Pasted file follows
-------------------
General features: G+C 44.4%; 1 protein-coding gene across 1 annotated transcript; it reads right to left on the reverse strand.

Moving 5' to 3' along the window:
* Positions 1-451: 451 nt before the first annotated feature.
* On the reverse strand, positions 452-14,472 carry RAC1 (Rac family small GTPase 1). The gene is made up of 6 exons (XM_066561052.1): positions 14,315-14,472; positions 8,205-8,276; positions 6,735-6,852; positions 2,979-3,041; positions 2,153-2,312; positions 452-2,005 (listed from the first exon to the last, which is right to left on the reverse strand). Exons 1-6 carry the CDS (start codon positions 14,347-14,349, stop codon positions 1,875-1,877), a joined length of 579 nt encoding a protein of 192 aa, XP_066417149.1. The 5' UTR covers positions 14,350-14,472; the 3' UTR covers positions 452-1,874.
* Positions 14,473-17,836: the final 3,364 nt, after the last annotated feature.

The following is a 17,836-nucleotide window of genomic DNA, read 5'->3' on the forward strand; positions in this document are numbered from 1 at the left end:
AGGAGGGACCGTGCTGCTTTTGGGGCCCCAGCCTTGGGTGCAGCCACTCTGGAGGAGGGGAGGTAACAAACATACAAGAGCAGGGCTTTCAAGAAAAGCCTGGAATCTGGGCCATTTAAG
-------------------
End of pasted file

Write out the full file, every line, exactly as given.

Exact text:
General features: G+C 44.4%; 1 protein-coding gene across 1 annotated transcript; it reads right to left on the reverse strand.

Moving 5' to 3' along the window:
* Positions 1-451: 451 nt before the first annotated feature.
* On the reverse strand, positions 452-14,472 carry RAC1 (Rac family small GTPase 1). The gene is made up of 6 exons (XM_066561052.1): positions 14,315-14,472; positions 8,205-8,276; positions 6,735-6,852; positions 2,979-3,041; positions 2,153-2,312; positions 452-2,005 (listed from the first exon to the last, which is right to left on the reverse strand). Exons 1-6 carry the CDS (start codon positions 14,347-14,349, stop codon positions 1,875-1,877), a joined length of 579 nt encoding a protein of 192 aa, XP_066417149.1. The 5' UTR covers positions 14,350-14,472; the 3' UTR covers positions 452-1,874.
* Positions 14,473-17,836: the final 3,364 nt, after the last annotated feature.

The following is a 17,836-nucleotide window of genomic DNA, read 5'->3' on the forward strand; positions in this document are numbered from 1 at the left end:
AGGAGGGACCGTGCTGCTTTTGGGGCCCCAGCCTTGGGTGCAGCCACTCTGGAGGAGGGGAGGTAACAAACATACAAGAGCAGGGCTTTCAAGAAAAGCCTGGAATCTGGGCCATTTAAG